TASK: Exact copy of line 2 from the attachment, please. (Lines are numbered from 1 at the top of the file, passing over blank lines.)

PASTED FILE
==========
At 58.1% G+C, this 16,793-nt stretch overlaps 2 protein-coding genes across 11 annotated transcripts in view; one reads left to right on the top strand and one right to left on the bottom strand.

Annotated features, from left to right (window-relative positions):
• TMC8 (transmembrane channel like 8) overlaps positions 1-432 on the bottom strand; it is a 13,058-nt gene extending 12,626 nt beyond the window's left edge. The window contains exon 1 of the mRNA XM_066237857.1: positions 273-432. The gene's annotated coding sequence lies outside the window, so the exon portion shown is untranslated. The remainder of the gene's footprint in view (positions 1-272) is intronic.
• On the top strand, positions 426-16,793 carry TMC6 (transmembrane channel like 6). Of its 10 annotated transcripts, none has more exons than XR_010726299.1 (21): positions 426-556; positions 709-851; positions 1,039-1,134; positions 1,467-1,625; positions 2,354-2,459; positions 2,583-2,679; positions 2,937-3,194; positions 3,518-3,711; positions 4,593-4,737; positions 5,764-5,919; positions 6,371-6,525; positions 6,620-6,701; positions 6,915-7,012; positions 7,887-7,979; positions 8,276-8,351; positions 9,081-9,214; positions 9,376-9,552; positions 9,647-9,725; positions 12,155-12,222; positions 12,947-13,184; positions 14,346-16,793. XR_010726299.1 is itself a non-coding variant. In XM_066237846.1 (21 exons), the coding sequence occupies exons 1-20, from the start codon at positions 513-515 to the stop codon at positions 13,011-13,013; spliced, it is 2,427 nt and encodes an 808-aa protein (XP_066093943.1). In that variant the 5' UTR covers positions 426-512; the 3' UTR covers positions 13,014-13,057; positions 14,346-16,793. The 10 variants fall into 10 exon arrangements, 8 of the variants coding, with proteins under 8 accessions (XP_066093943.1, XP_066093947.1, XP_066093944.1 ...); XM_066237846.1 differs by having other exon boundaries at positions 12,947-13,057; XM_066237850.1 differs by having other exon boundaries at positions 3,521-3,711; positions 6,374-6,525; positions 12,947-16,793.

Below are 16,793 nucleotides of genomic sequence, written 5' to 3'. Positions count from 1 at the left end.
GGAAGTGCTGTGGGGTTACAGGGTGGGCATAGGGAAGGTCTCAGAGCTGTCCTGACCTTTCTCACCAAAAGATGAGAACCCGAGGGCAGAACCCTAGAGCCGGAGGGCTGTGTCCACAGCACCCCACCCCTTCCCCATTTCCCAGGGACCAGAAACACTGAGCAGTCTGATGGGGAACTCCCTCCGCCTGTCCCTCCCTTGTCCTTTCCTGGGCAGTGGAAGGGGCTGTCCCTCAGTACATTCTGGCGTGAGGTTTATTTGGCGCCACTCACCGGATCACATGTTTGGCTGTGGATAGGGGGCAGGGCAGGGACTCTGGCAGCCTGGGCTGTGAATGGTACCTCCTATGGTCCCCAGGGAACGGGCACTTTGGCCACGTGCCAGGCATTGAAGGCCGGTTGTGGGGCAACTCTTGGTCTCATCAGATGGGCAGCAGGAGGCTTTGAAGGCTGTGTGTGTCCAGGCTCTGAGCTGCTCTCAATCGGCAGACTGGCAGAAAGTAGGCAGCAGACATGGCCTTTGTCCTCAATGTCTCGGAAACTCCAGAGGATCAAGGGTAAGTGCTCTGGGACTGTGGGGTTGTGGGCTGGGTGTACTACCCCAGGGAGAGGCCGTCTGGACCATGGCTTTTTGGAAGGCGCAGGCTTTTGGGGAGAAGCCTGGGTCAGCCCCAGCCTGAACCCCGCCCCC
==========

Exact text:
Annotated features, from left to right (window-relative positions):